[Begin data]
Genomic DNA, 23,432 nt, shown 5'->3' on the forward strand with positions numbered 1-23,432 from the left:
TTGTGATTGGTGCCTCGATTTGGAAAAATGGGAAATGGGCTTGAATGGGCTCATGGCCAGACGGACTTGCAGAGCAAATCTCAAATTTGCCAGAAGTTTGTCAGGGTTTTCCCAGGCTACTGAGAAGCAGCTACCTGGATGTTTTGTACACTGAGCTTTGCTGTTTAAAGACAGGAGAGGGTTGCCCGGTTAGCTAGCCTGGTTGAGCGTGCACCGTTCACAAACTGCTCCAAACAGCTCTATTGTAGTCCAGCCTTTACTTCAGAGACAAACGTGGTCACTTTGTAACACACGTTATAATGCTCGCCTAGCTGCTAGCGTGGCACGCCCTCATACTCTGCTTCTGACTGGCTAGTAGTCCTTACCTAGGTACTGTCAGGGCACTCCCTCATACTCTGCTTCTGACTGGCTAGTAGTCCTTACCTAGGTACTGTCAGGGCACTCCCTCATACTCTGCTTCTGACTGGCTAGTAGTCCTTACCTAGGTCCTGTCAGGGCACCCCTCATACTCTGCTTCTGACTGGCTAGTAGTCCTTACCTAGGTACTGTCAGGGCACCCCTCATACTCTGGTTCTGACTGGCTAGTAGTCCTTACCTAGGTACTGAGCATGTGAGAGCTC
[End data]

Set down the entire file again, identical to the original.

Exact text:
Genomic DNA, 23,432 nt, shown 5'->3' on the forward strand with positions numbered 1-23,432 from the left:
TTGTGATTGGTGCCTCGATTTGGAAAAATGGGAAATGGGCTTGAATGGGCTCATGGCCAGACGGACTTGCAGAGCAAATCTCAAATTTGCCAGAAGTTTGTCAGGGTTTTCCCAGGCTACTGAGAAGCAGCTACCTGGATGTTTTGTACACTGAGCTTTGCTGTTTAAAGACAGGAGAGGGTTGCCCGGTTAGCTAGCCTGGTTGAGCGTGCACCGTTCACAAACTGCTCCAAACAGCTCTATTGTAGTCCAGCCTTTACTTCAGAGACAAACGTGGTCACTTTGTAACACACGTTATAATGCTCGCCTAGCTGCTAGCGTGGCACGCCCTCATACTCTGCTTCTGACTGGCTAGTAGTCCTTACCTAGGTACTGTCAGGGCACTCCCTCATACTCTGCTTCTGACTGGCTAGTAGTCCTTACCTAGGTACTGTCAGGGCACTCCCTCATACTCTGCTTCTGACTGGCTAGTAGTCCTTACCTAGGTCCTGTCAGGGCACCCCTCATACTCTGCTTCTGACTGGCTAGTAGTCCTTACCTAGGTACTGTCAGGGCACCCCTCATACTCTGGTTCTGACTGGCTAGTAGTCCTTACCTAGGTACTGAGCATGTGAGAGCTC